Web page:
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Four tips to optimize workforce analytics projects

Workforce analytics managers at SAS, Time Warner and NCR recommend keeping the business strategy in mind and avoiding distractions.

Even at a conference focused on workforce analytics, organizations heavily invested in the practice were few and far between. Only about five audience members at the Human Capital Institute's Workforce Planning and Analytics Conference held in Alexandria, Va., earlier this month raised their hands to indicate their company had five or more full-time employees (FTEs) dedicated to HR analytics initiatives.

"You guys are the lucky ones," said Mick Collins, workforce analytics and planning principal consultant at SuccessFactors, an SAP company headquartered in San Mateo, Calif. "In many cases, our customers start with half an FTE, and so we have to be efficient in how we deploy those people. More reporting's not necessarily helping organizations make better decisions."

But as evidenced by presentations throughout the conference, small teams can successfully tackle big data. The following four tips, complied from speakers' advice, can help workforce analytics teams prioritize projects and optimize resources while producing results.

1. Start with a business question

Kathleen Creech, senior HR business partner and global workforce strategy lead at NCR, stressed the importance of tying workforce analytics initiatives to business strategy. She explained that at the consumer transaction technology company, headquartered in Duluth, Ga., business leaders often seek out the HR analytics team's help with a question that then forms the basis of a project.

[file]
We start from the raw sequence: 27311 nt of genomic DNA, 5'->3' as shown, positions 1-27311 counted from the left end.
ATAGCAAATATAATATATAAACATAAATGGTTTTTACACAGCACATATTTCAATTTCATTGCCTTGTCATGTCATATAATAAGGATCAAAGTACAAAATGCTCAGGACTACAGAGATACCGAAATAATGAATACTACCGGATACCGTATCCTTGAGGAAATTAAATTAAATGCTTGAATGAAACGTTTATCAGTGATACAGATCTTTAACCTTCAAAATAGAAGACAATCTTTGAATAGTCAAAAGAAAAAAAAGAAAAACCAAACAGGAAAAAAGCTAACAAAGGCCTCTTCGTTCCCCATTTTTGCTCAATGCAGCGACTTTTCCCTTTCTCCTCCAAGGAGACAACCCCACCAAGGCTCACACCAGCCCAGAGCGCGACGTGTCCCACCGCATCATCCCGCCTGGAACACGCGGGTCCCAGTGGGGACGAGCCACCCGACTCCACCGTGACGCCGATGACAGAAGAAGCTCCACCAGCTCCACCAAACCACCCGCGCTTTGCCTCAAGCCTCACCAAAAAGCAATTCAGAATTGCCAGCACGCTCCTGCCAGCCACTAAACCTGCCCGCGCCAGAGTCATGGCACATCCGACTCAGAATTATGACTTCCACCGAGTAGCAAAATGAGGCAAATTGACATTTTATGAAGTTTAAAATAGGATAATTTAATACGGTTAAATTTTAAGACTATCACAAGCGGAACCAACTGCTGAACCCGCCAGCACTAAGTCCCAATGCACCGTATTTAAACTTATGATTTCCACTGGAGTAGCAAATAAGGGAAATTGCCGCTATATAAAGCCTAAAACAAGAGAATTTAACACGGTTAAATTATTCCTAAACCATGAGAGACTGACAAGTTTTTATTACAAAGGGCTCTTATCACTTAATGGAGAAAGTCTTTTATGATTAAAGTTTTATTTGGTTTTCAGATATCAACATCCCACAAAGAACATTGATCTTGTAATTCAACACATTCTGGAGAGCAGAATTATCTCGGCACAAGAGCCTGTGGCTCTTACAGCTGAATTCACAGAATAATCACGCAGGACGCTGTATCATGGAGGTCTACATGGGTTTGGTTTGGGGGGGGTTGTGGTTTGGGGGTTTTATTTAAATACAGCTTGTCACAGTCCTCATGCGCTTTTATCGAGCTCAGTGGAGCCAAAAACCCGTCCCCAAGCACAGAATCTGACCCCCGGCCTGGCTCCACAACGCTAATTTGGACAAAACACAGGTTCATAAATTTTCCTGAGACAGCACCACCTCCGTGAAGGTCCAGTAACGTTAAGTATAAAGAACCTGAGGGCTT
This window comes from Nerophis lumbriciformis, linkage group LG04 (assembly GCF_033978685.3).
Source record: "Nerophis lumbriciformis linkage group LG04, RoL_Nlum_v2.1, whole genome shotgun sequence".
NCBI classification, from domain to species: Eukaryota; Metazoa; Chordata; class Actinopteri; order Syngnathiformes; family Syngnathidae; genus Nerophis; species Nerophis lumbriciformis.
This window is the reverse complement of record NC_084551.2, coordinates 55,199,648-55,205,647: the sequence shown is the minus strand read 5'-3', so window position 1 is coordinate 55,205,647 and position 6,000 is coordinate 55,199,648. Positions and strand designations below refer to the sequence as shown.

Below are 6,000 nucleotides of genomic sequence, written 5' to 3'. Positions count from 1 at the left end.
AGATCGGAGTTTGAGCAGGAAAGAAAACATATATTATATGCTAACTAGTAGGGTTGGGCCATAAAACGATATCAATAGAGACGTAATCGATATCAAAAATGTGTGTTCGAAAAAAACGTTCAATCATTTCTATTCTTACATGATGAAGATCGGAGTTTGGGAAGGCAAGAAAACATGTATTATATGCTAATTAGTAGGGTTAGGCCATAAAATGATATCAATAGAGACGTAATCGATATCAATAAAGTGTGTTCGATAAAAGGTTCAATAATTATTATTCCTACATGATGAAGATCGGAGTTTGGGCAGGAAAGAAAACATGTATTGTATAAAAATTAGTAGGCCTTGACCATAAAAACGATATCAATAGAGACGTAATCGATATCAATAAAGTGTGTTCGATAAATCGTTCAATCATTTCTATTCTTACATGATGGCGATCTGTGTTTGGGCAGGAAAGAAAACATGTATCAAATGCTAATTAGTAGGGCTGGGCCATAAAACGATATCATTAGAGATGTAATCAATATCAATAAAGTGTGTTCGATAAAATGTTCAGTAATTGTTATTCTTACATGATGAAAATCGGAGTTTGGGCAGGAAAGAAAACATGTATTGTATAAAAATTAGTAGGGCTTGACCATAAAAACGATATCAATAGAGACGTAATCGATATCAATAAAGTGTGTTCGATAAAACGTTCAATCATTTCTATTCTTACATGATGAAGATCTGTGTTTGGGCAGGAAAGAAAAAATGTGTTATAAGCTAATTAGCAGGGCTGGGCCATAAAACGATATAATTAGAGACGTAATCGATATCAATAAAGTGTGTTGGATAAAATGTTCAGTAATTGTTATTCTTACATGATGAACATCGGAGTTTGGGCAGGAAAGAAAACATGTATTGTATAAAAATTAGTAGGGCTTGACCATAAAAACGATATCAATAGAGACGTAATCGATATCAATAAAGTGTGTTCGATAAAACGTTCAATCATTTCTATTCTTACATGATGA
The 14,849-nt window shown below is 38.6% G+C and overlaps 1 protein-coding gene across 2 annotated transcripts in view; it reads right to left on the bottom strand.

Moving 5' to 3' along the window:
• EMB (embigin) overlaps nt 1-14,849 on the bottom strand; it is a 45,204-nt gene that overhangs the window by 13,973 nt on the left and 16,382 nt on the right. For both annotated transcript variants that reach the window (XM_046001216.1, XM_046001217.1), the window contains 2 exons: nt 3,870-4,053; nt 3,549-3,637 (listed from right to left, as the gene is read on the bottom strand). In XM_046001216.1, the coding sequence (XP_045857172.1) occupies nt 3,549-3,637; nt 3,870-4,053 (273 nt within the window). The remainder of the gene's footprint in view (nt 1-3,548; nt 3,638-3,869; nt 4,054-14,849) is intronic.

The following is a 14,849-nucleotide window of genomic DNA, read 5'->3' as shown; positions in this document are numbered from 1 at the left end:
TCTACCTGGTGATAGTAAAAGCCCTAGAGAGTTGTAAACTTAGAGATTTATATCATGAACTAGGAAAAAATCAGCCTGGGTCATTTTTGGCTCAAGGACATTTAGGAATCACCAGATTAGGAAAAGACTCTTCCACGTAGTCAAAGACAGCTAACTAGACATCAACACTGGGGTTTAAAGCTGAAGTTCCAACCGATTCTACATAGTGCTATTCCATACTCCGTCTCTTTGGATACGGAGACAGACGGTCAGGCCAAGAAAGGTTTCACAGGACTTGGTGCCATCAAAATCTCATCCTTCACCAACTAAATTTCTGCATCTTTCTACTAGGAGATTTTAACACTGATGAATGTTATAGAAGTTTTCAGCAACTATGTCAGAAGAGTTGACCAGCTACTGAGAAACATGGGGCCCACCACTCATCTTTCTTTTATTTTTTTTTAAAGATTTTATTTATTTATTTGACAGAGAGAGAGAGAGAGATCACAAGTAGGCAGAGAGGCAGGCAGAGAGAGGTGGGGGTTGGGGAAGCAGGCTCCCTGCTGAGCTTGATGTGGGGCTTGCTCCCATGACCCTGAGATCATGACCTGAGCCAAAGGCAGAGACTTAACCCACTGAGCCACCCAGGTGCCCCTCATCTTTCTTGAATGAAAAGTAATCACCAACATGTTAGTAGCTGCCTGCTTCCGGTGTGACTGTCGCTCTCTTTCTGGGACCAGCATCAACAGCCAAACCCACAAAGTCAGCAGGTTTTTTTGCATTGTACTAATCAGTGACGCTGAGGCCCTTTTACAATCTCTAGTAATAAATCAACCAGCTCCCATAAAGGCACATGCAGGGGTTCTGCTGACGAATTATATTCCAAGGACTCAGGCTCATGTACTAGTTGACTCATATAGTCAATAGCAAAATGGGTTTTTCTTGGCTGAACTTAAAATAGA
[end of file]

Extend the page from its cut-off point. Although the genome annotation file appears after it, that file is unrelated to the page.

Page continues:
This approach was also mentioned by Jennifer Mann, HR vice president at SAS, a Cary, N.C.-based analytics technology vendor. "Start with the problem, not the data," she said. "Always say, 'What are the questions we need answers to?'"

But questions should be carefully framed. Creech said her team works with business leaders on posing questions that help to ensure both parties are on the same page. Occasionally, this entails recalibrating the original question, she said.

Jonathan Beane, executive director of global workforce diversity and inclusion at Time Warner Inc., headquartered in New York, offered a tip for companies that are confused about where to start.

"Track what you want to change," Beane said. "That has really helped us hone in on the things we need [to be] tracking to make sure we reach our business objectives today and tomorrow."

2. Don't have big data? No big deal.

Big data by definition is overwhelming -- there's a lot of it, and it's growing at an accelerating rate each day. But David Forman, chief learning officer at the Human Capital Institute, reminded attendees that wrangling big data for its own sake isn't vital to a successful workforce analytics program.

"Don't wait for the big data," Forman said. "I think there's a danger of saying, 'We can't do anything unless we have mastered big data.' Well, you can do a lot with a few data points. Don't let perfect be the enemy of good."

Forman pointed out that collecting a lot of data doesn't necessarily mean that it's all valuable. "Some people have said it's not so much the insignificant many but the meaningful few pieces of data that are important." He added that organizations should strive to measure what they value instead of valuing what they measure.